In a world filled with turmoil and chaos, there is at least one thing we can always count on. Namely, the editorial board of the New York Times. Whatever the issue, whatever the crisis, the paper's "thinkers" are absolutely certain to spout the most conventional of conventional liberal wisdom.
This week, as always, the Times did not disappoint. "The besieged border is a myth," its editorial declared, "and the arrival of a few thousand weary refugee children on buses does not make the myth true."
Apparently the tens of thousands of children living in makeshift camps are merely a mirage. And the Border Patrol agents are evidently lying when they lament that things are completely out of control. After all, who are you going to believe? An editorial writer living on Manhattan's Upper West Side, or the lying eyes of people who are actually at the border trying to help tens of thousands of desperate kids?
The Times also describes the illegal aliens as "refugees," thereby implying that they are leaving their homes in Central America to escape violence and the threat of death.
But a far more honest assessment of the situation comes from Fox News intelligence correspondent Catherine Herridge, who has revealed the findings of a report assembled by U.S. authorities at the border. Agents interviewed 230 immigrants who had recently crossed the Rio Grande. 219 of them – 95%! – said their main reason for coming to the USA was their expectation that unaccompanied children will be allowed to stay.
These poor children and their parents are well aware that the United States under President Obama is not likely to deport them. The numbers bear that out: In 2008, President Bush's final year in office, more than 8,000 children were sent home to their native countries; last year fewer than 1,700 were returned. Obviously, parents in El Salvador and Guatemala and Honduras can read the tea leaves – paying a smuggler to get their child to Texas is a pretty good bet.
Something else very interesting happened this week. When mostly white folks in Murrieta, California protested against illegal immigrants being housed in their town, it was easy for liberal outlets to mock them as nativists and Neanderthals. But now there are also protests in mostly black precincts, where locals complain about the billions being spent on foreign children. Meanwhile, comedian Paul Rodriguez, who came here legally from Mexico, shocked a host on CNN when he urged the feds to return the kids to their countries. It does not fit the left-wing playbook when American minorities protest the influx of illegal immigrants.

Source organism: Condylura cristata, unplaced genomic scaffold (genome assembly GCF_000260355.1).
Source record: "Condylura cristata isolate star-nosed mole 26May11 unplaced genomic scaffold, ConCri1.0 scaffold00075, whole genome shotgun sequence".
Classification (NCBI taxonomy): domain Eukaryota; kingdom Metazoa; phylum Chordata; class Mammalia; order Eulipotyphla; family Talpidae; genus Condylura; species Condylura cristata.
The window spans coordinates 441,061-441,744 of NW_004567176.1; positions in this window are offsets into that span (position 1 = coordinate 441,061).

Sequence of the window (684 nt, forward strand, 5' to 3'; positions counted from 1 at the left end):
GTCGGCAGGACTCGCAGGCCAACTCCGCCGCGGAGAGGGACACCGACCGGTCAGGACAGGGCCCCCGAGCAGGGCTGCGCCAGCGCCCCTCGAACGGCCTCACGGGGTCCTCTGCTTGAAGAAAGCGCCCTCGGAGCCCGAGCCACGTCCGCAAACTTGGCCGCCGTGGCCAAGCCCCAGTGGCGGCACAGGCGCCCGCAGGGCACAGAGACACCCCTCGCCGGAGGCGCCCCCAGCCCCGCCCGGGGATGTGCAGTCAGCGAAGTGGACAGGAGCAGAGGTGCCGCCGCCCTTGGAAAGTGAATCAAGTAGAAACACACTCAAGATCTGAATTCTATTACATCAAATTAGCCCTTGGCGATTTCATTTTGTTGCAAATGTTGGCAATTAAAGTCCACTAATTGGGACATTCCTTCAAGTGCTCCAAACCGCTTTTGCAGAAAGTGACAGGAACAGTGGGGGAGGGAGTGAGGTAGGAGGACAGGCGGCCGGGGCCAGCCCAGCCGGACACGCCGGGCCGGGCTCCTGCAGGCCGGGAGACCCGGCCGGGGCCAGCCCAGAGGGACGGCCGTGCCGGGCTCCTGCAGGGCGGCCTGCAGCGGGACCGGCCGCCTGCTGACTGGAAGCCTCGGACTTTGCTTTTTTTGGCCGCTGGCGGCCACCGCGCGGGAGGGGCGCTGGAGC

This entire crisis belongs squarely to President Obama. Just as he should have seen the coming of a terrorist state in the Middle East, he and his advisors should have known that this border crisis was on the southern horizon. There were plenty of warnings from Texas Governor Rick Perry and many others.
So now, while the president vacations, tees it up, and raises millions from fat-cat Democratic donors, we are faced with a bizarre and tragic situation. The federal government is flying frightened and lonely children to various states without even notifying the governors of those states. Legal analysts Kimberly Guilfoyle and Lis Wiehl report that the feds are acting within the law. But forget the law for a moment, what about decency and cooperation? Shouldn't the governors of Iowa and Nebraska be informed that hundreds of children are being settled in their states?
The Central American children must be treated with decency and respect during their time in America, but their stay here should be as brief as possible. President Obama must let Central Americans know that entering the United States illegally will lead to a return trip, post haste.
Democratic Congressman John Lewis sent out this message the other day: "This is America. Our doors are open." No, Congressman, our doors are not open, no more than the doors to your house are open. We expect visitors from other countries to do the right thing. Before barging in and expecting to be housed and fed, they should try knocking first. Just as they would be expected to do at Mr. Lewis's home, or at the swanky townhouse of any of those loons on the New York Times editorial board.
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